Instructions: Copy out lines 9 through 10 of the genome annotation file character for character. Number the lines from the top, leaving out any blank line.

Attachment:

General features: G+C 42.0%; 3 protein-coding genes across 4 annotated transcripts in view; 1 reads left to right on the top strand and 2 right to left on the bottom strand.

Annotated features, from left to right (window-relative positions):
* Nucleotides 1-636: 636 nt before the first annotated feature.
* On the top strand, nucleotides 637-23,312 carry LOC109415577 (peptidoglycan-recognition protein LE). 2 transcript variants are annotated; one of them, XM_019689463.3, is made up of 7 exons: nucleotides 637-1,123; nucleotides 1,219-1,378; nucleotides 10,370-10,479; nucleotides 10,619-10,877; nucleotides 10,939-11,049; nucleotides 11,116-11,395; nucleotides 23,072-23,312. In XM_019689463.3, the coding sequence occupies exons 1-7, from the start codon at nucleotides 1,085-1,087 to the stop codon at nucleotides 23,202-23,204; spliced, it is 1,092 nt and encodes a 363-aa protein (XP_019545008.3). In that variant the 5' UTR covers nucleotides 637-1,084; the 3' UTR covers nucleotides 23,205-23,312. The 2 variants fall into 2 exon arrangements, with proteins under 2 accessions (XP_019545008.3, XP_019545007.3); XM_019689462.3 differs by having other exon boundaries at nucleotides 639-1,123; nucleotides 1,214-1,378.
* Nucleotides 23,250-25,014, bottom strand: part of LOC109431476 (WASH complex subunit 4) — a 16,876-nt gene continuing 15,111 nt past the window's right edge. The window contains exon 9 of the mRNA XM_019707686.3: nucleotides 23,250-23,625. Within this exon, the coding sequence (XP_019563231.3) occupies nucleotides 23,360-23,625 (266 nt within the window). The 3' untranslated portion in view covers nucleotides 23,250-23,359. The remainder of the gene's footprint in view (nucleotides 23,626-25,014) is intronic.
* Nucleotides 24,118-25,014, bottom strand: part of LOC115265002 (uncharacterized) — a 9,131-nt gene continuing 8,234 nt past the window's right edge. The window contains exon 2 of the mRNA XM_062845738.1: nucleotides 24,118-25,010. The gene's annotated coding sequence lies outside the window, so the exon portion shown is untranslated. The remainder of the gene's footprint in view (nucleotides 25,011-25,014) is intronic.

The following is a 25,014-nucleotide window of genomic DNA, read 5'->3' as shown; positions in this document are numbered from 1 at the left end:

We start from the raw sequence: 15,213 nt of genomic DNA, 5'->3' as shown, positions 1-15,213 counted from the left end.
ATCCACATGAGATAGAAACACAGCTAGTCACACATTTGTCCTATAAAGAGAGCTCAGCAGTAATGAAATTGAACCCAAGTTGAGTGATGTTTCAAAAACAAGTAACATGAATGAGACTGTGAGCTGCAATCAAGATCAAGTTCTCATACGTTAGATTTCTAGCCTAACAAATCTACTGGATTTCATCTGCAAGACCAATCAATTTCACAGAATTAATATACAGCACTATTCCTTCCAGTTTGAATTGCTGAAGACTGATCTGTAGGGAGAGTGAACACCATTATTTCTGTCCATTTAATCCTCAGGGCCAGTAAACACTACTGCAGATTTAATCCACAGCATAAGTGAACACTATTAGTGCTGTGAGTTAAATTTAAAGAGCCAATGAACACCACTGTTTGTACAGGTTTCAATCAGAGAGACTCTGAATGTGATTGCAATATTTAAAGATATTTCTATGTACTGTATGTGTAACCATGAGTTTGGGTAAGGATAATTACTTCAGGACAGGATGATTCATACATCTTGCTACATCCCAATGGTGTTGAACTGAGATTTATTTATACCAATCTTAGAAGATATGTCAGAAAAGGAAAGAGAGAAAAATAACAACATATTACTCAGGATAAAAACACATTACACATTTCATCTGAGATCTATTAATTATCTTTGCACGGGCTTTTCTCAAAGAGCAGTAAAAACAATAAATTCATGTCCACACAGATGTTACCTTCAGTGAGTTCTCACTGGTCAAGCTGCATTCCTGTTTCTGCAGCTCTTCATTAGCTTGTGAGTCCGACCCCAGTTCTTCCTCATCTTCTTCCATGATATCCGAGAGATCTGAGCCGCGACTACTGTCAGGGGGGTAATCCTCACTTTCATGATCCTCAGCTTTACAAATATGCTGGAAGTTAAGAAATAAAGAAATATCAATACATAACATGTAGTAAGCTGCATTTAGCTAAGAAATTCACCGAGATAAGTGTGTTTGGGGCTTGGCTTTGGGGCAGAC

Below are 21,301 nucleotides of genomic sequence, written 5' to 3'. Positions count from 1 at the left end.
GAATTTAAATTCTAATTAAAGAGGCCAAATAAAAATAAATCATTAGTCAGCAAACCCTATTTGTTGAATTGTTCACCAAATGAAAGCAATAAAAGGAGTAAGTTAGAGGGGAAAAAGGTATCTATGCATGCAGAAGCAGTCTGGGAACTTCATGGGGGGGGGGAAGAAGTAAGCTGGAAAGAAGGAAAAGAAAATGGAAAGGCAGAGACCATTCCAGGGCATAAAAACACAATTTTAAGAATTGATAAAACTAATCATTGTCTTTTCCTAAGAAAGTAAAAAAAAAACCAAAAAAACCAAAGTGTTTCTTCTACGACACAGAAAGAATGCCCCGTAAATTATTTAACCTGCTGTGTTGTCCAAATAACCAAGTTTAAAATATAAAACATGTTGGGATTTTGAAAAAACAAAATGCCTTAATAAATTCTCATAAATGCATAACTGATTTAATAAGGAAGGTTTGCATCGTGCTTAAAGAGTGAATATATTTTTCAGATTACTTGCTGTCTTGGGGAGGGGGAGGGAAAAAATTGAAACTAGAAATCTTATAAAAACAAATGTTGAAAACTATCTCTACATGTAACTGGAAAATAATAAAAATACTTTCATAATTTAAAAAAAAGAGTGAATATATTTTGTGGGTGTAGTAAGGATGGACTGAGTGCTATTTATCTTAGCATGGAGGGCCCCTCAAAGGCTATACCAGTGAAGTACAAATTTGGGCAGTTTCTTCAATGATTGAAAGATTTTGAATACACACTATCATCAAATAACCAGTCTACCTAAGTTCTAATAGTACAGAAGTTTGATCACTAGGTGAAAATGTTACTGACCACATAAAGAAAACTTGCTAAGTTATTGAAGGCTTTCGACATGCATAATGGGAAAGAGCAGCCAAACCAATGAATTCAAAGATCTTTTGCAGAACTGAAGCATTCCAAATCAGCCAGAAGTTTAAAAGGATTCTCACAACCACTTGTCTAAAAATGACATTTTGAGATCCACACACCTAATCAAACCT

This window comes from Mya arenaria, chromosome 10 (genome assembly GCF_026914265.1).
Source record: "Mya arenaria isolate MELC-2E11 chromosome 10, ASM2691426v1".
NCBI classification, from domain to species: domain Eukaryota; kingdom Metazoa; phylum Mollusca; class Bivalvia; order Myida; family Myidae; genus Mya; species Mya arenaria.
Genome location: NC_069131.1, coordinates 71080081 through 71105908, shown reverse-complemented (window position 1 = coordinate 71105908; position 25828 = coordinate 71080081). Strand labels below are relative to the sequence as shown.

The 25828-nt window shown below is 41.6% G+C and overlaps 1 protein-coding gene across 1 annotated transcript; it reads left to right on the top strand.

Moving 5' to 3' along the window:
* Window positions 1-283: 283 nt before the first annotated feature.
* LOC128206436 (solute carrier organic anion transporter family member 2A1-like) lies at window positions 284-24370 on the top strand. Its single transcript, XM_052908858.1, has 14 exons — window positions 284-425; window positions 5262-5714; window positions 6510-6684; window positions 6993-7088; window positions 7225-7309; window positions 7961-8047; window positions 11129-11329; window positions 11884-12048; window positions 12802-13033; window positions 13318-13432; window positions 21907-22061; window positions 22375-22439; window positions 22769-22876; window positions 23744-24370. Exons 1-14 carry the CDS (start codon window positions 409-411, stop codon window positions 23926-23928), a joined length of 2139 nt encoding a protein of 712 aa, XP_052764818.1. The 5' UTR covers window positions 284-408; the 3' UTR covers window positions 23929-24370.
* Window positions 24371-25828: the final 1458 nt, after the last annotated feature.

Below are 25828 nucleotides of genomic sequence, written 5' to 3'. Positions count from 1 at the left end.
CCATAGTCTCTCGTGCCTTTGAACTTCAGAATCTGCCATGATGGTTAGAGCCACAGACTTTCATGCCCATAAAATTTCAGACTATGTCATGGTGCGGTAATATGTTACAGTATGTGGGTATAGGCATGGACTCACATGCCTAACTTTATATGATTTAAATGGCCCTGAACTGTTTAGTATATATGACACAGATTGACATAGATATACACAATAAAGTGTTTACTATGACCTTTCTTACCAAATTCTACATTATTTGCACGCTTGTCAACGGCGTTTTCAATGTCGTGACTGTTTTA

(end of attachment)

ATCCACATGAGATAGAAACACAGCTAGTCACACATTTGTCCTATAAAGAGAGCTCAGCAGTAATGAAATTGAACCCAAGTTGAGTGATGTTTCAAAAACAAGTAACATGAATGAGACTGTGAGCTGCAATCAAGATCAAGTTCTCATACGTTAGATTTCTAGCCTAACAAATCTACTGGATTTCATCTGCAAGACCAATCAATTTCACAGAATTAATATACAGCACTATTCCTTCCAGTTTGAATTGCTGAAGACTGATCTGTAGGGAGAGTGAACACCATTATTTCTGTCCATTTAATCCTCAGGGCCAGTAAACACTACTGCAGATTTAATCCACAGCATAAGTGAACACTATTAGTGCTGTGAGTTAAATTTAAAGAGCCAATGAACACCACTGTTTGTACAGGTTTCAATCAGAGAGACTCTGAATGTGATTGCAATATTTAAAGATATTTCTATGTACTGTATGTGTAACCATGAGTTTGGGTAAGGATAATTACTTCAGGACAGGATGATTCATACATCTTGCTACATCCCAATGGTGTTGAACTGAGATTTATTTATACCAATCTTAGAAGATATGTCAGAAAAGGAAAGAGAGAAAAATAACAACATATTACTCAGGATAAAAACACATTACACATTTCATCTGAGATCTATTAATTATCTTTGCACGGGCTTTTCTCAAAGAGCAGTAAAAACAATAAATTCATGTCCACACAGATGTTACCTTCAGTGAGTTCTCACTGGTCAAGCTGCATTCCTGTTTCTGCAGCTCTTCATTAGCTTGTGAGTCCGACCCCAGTTCTTCCTCATCTTCTTCCATGATATCCGAGAGATCTGAGCCGCGACTACTGTCAGGGGGGTAATCCTCACTTTCATGATCCTCAGCTTTACAAATATGCTGGAAGTTAAGAAATAAAGAAATATCAATACATAACATGTAGTAAGCTGCATTTAGCTAAGAAATTCACCGAGATAAGTGTGTTTGGGGCTTGGCTTTGGGGCAGAC

Below are 21,301 nucleotides of genomic sequence, written 5' to 3'. Positions count from 1 at the left end.